Ex Parte Divorce: When Separating Becomes an Emergency

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It’s all too common for people to hesitate to get a divorce because they’re scared of how their partner will react. That’s where ex parte orders and divorces can come into play. Whether your partner is abusive, prone to anger, or simply not likely to cooperate with the divorce, getting ex parte orders can dramatically simplify the process. Here’s what these orders are and how they work.

The Difference Between Ex Parte Divorces and Orders

An ex parte divorce is a type of separation granted when only one of the two partners participates in the divorce process. They are also given when only one partner lives in the relevant court jurisdiction. They are related to but not the same as ex parte orders. Both types of ex parte processes may be valuable if you’re trying to separate from an uncooperative or dangerous partner. 

Just like a marriage, divorce generally requires both parties to attend and take part in the proceedings. However, there are several reasons why this may not be possible. Suppose your partner is trying to prevent your divorce or otherwise being uncooperative. In that case, an ex parte divorce can occur as an emergency measure, so you are no longer legally connected to them.

Sometimes, however, your partner is not just uncooperative – they’re actively dangerous. If you’re suffering from any kind of abuse, including spousal abuse, child abuse, or financial abuse, you may be in an emergency situation.

In normal circumstances, the California legal system makes it a top priority for all parties to know about legal proceedings that directly involve them. If someone is involved in a court case without their knowledge, they lose the ability to get legal representation and make their case. Upholding the right to fair legal proceedings is one of the central tenets of the entire legal system.

There’s one exception to this right. If the party poses a serious danger to someone else, then the person they may harm could be eligible for an ex parte order as a form of protection. For example, leaving an abusive partner is often considered one of the most dangerous times in the entire relationship.

Getting an emergency order to remove the abuser from a shared home or to protect shared assets can help protect the victim from suffering any more harm. These emergency orders take precedence over other cases and go into effect immediately, so they can begin protecting you in days instead of weeks or months.

An ex parte order isn’t the same as a divorce, but it’s often the first step. Many abuse victims will get an emergency order to protect themselves from their partners temporarily. Then they will get a permanent restraining order and a divorce in absentia to avoid having to see their abuser.

Why File for an Ex Parte Order or Separation?

Any type of ex parte action is only intended for use in extreme circumstances. Merely wanting to avoid your partner is not enough grounds for removing their right to know about and participate in the proceedings. Instead, there need to be emergency circumstances.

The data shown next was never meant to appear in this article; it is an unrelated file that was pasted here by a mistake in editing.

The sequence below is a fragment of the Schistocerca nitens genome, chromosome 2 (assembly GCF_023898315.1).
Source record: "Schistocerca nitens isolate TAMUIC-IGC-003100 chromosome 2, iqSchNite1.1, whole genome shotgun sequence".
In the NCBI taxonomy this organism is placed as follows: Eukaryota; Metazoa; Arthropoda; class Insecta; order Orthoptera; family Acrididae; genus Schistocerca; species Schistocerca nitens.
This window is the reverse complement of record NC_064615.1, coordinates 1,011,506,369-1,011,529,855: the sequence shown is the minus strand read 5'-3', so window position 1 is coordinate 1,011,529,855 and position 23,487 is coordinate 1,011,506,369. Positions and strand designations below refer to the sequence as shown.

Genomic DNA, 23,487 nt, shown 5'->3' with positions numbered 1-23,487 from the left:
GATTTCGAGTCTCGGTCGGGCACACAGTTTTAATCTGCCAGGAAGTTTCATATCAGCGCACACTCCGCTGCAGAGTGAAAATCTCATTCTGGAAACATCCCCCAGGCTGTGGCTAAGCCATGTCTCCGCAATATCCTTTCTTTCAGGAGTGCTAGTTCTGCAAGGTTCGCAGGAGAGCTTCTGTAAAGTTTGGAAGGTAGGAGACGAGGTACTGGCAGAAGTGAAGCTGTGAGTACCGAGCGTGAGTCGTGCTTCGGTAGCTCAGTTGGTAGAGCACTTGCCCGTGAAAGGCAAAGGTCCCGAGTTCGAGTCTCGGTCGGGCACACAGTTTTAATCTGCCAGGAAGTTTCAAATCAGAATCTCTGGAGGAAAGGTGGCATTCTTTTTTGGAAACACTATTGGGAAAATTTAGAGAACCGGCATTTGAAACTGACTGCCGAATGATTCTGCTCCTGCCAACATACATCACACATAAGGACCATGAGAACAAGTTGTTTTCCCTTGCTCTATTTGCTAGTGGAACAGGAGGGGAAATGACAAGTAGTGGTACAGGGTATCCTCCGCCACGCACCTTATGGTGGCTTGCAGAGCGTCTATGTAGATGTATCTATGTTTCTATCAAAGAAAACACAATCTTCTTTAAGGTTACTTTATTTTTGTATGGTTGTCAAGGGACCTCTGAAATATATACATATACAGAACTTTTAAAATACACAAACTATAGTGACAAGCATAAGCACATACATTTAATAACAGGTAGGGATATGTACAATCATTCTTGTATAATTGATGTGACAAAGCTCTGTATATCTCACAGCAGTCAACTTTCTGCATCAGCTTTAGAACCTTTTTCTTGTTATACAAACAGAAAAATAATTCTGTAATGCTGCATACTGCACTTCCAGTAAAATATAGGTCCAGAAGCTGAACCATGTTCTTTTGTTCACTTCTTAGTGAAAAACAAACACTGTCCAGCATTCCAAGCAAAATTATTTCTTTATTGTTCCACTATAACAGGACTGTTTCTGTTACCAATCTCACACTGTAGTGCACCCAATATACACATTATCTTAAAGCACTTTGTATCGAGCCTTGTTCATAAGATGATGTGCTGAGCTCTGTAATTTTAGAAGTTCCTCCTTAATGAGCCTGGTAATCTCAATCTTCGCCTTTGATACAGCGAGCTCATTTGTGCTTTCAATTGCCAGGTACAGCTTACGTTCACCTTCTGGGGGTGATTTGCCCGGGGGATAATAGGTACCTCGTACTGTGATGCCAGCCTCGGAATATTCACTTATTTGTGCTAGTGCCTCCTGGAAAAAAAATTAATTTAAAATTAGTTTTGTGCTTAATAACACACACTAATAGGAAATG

Ex parte orders are only filed in serious emergencies. If you’re concerned leaving your partner may leave you destitute or that they may cause you serious personal injury when they find out, then you may have ground for these emergency orders.

The grounds for an ex parte divorce are a little less strict. Your partner doesn’t need to put you at risk of harm. Instead, you can get this type of separation if they simply cannot attend or refuse to cooperate with the proceedings.

If your partner lives in another state, for example, your divorce will be an ex parte divorce unless they choose to arrive in person. Meanwhile, if your spouse does not want to get a divorce and refuses to attend hearings, these proceedings can keep the process from taking years to resolve.

What Do You Need for Ex Parte Proceedings?

To prove that you actually need to get emergency orders, you’ll need to prove that it’s an emergency. There are many documents involved in the process, but the most important is the proof of the harm that will occur if an emergency order is not put in place.

The exact type of proof can vary, but it needs to be strong. Useful types of evidence include:

  • Previous court orders on your behalf
  • Arrest records for dangerous behavior by the other party
  • Threatening text messages or phone records
  • Receipts showing significant financial irresponsibility, like gambling or embezzlement

Even with all this evidence, the emergency order is still not guaranteed. Judges are incredibly hesitant to revoke someone else’s right to due process. If you’re considering this kind of order, you should come prepared with expert legal representation.

If your partner finds out that you intend to get an emergency order, they can oppose it. This can involve showing up at the actual legal proceedings or putting together a case during the gap between the order and the subsequent legal proceedings. Either way, be prepared to support your claim, especially if you want any aspect of the order to become permanent after your divorce.

Stay Safe and Get Help

Going through a divorce is hard enough on its own. When your partner is uncooperative or even may be dangerous to you or your children, getting a separation only becomes scarier and more stressful. You have enough problems to handle; managing the legal system alone shouldn’t be one of them.

Instead, get expert legal representation. Working with the experienced team at Kaspar & Lugay LLP can help you get your divorce quickly and safely while still protecting your assets. There’s no need to live through months of danger. If you’re facing an uncooperative spouse, get help right away and take steps to get the process completed as soon as possible.

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